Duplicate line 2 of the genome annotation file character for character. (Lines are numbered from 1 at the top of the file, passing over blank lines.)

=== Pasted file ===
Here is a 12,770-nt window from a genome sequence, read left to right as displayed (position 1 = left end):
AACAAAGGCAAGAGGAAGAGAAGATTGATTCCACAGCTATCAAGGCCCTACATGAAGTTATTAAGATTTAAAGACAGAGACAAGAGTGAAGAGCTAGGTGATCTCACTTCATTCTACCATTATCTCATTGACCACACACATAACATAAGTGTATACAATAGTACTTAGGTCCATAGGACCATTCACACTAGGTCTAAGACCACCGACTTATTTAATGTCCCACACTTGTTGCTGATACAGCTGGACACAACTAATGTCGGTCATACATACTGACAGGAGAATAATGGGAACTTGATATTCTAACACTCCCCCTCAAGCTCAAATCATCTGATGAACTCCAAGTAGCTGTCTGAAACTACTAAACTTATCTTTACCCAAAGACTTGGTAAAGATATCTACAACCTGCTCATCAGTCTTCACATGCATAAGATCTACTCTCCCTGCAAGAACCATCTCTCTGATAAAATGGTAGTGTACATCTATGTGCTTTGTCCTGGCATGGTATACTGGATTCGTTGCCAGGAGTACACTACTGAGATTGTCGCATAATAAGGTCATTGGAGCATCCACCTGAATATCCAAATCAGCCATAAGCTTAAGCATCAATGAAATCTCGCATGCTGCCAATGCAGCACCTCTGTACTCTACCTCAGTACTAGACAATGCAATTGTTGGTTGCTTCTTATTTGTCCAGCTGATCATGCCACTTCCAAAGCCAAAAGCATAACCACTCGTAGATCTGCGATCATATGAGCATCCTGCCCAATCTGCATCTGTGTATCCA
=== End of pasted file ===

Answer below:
AACAAAGGCAAGAGGAAGAGAAGATTGATTCCACAGCTATCAAGGCCCTACATGAAGTTATTAAGATTTAAAGACAGAGACAAGAGTGAAGAGCTAGGTGATCTCACTTCATTCTACCATTATCTCATTGACCACACACATAACATAAGTGTATACAATAGTACTTAGGTCCATAGGACCATTCACACTAGGTCTAAGACCACCGACTTATTTAATGTCCCACACTTGTTGCTGATACAGCTGGACACAACTAATGTCGGTCATACATACTGACAGGAGAATAATGGGAACTTGATATTCTAACACTCCCCCTCAAGCTCAAATCATCTGATGAACTCCAAGTAGCTGTCTGAAACTACTAAACTTATCTTTACCCAAAGACTTGGTAAAGATATCTACAACCTGCTCATCAGTCTTCACATGCATAAGATCTACTCTCCCTGCAAGAACCATCTCTCTGATAAAATGGTAGTGTACATCTATGTGCTTTGTCCTGGCATGGTATACTGGATTCGTTGCCAGGAGTACACTACTGAGATTGTCGCATAATAAGGTCATTGGAGCATCCACCTGAATATCCAAATCAGCCATAAGCTTAAGCATCAATGAAATCTCGCATGCTGCCAATGCAGCACCTCTGTACTCTACCTCAGTACTAGACAATGCAATTGTTGGTTGCTTCTTATTTGTCCAGCTGATCATGCCACTTCCAAAGCCAAAAGCATAACCACTCGTAGATCTGCGATCATATGAGCATCCTGCCCAATCTGCATCTGTGTATCCA